John Hough (director)

John Hough (born 21 November 1941) is a British film and television director. He is primarily known for his suspense films of the 1970s and 1980s,[1] including Twins of Evil (1971), The Legend of Hell House (1973), The Watcher in the Woods (1980), The Incubus (1982) and American Gothic (1988).

John Hough
Born (1941-11-21) 21 November 1941
London, England
OccupationFilm director

Career

British TV

After many credits as a second unit director on The Baron, The Avengers and The Champions, he took his first job as a director on the 1968 season of The Avengers, directing episodes such as "Super Secret Cypher Snatch" and "Homicide and Old Lace".

"ITC was a very special place to work in," he said later. "And the people cared. Instead of asking you to do it quicker and with less quality, they'd push you to excel yourself. It was creative and interesting, but very disciplined. It was like Michelangelo painting the Sistine Chapel on a nine-to-five contract."[2]

British films

His TV work led to a TV pilot for a proposed Robin Hood TV show, Wolfshead: The Legend of Robin Hood in 1969. Even though the series never materialised, the pilot was picked up by Hammer Films, which distributed it theatrically.

"That one sank without trace," Hough recalled in the notes for his biography on the DVD of his 1980 film The Watcher in the Woods, "but in 1970 a Hollywood producer named Paul Maslanksy came over here looking for a new director to work on a remake of The Window (1949), in which a young boy is the sole witness to a murder and is then tracked down by the assassin."[3]

The film Eyewitness (1970) was well received; Hammer then approached him to make the final film in its erotic vampire horror 'Karnstein' trilogy, Twins of Evil (1971).

Hollywood career

Hough moved to Hollywood, wanting to direct for Disney.[4]

Hough's career then hit an unexpected slump. He spent a year and a half at Columbia and a year and a half at Disney preparing films which ultimately were not made. He made no films for three years. "I had to sort of rebuild my career again," he said.[4]

Return to Britain

He later directed three of the TV movies in the 1984 anthology series Hammer House of Mystery and Suspense.

He did a series of films based on Barbara Cartland novels starting with A Hazard of Hearts.[5]

He directed Something to Believe In (1998) for Lew Grade.[6]

Filmography

Year Title Role Notes
1962The Scales of JusticeBoom assistant
1964The BargeeThird assistant director
1965The Man in a Looking GlassSecond unit director
1966–1967The BaronSecond unit directorTelevision series
1968–1969The AvengersSecond unit director, directorTelevision series
1968–1969The ChampionsSecond unit directorTelevision series
1969Wolfshead: The Legend of Robin HoodDirector
1970EyewitnessDirector
1971Twins of EvilDirector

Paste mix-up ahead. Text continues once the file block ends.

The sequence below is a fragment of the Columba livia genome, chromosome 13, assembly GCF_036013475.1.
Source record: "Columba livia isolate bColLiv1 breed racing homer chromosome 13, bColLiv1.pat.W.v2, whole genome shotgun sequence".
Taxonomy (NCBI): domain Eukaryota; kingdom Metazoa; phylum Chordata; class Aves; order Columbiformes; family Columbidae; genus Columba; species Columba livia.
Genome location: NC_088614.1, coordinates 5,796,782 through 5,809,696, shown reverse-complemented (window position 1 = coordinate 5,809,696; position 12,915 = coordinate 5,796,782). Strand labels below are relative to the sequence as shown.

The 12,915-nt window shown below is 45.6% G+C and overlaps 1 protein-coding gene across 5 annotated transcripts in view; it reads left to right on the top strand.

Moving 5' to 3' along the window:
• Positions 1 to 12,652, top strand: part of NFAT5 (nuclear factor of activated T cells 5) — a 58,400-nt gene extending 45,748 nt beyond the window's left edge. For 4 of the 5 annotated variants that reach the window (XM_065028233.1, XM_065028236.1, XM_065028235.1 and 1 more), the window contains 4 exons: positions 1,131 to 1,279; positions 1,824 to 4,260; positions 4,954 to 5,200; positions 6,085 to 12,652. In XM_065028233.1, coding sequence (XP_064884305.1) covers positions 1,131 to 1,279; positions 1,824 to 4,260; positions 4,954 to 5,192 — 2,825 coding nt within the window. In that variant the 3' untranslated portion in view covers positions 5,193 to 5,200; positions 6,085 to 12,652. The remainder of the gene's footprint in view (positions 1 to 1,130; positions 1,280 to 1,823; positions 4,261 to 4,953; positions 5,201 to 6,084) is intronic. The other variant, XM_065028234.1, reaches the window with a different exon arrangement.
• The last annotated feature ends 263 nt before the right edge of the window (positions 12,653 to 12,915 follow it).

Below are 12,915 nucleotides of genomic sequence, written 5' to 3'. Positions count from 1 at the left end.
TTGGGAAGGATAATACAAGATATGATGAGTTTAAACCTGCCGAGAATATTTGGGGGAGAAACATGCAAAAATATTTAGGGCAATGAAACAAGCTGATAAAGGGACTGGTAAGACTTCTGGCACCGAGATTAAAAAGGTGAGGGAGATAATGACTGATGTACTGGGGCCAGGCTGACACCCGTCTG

1972Treasure IslandDirector
1972–1974The ProtectorsDirectorTelevision series
1973The Legend of Hell HouseDirector
1974The Zoo GangDirectorTelevision series
1974Dirty Mary, Crazy LarryDirector
1975Escape to Witch MountainDirector
1976The New AvengersDirectorTelevision series; episode: "Cat Amongst the Pigeons"
1978Brass TargetDirector
1978Return from Witch MountainDirector
1980The Watcher in the WoodsDirector
1982The IncubusDirector
1982The Triumphs of a Man Called HorseDirector
1984Hammer House of Mystery and Suspense Associate producer, directorTelevision series
1985Black ArrowDirector
1986BigglesDirector
1986Dempsey and MakepeaceDirectorTelevision series; episode: "Extreme Prejudice"
1987A Hazard of HeartsProducer, directorTelevision film
1988Howling IV: The Original NightmareDirector
1988American GothicDirector
1989The Lady and the HighwaymanProducer, directorTelevision film
1990A Ghost in Monte Carlo (1990)Producer, directorTelevision film
1991Duel of HeartsProducer, directorTelevision film
1994OmnibusProducerTelevision series; episode: "Joan Littlewood's Lovely War"
1998Something to Believe InDirector, writer, producerTelevision film
1998What's a Carry On?Executive producerDocumentary film
1999Lovely WarProducerDocumentary film
2000Mr. Thunderbird: The Gerry Anderson StoryExecutive producerDocumentary film
2002The BackyardExecutive producerDocumentary film
2002Bad KarmaDirector
2003The Human RaceExecutive producer

Unmade films

  • The Fan Club (1974) – for Lawrence Gordon at Columbia Pictures based on novel by Irwin Wallace.[7]
  • Poe – about Edgar Allan Poe (1976)[8]

References

  1. "Featured Filmmaker: John Hough". IGN. 4 October 2002. Archived from the original on 17 December 2018.
  2. Sellers, R. (2006, Nov 30). No more heroes ; lew grade's cult shows from the sixties are winning a new generation of fans. so, asks robert sellers, can the ITV boss michael grade match his uncle's golden touch? The Independent Retrieved from https://search.proquest.com/docview/311084621
  3. "Interview with John Hough". History Project.
  4. "John Hough: "I am happy to say that 'Dirty Mary, Crazy Larry' is one of Quentin Tarantino's favorite films"". Film Talk. 30 August 2017.
  5. Billington, J. (1987, Sep 04). Cartland: Every good girl does fine. USA TODAY (Pre-1997 Fulltext) Retrieved from https://search.proquest.com/docview/305937140
  6. Billen, A. (1998, May 13). Ninety- one, still dancing come on, someone is looking after me " INTERVIEW,FEATURES,money is unimportant as long as you have enough to keep your family contented. Evening Standard Retrieved from https://search.proquest.com/docview/329124668
  7. Liz set for role in 'blue bird'. (1974, Sep 06). Los Angeles Times (1923-Current File) Retrieved from https://search.proquest.com/docview/157619456
  8. Lochte, D. (1976, Nov 28). MacDonald with all the trimmings. Los Angeles Times (1923-Current File) Retrieved from https://search.proquest.com/docview/158087445
This article is issued from Wikipedia. The text is licensed under Creative Commons - Attribution - Sharealike. Additional terms may apply for the media files.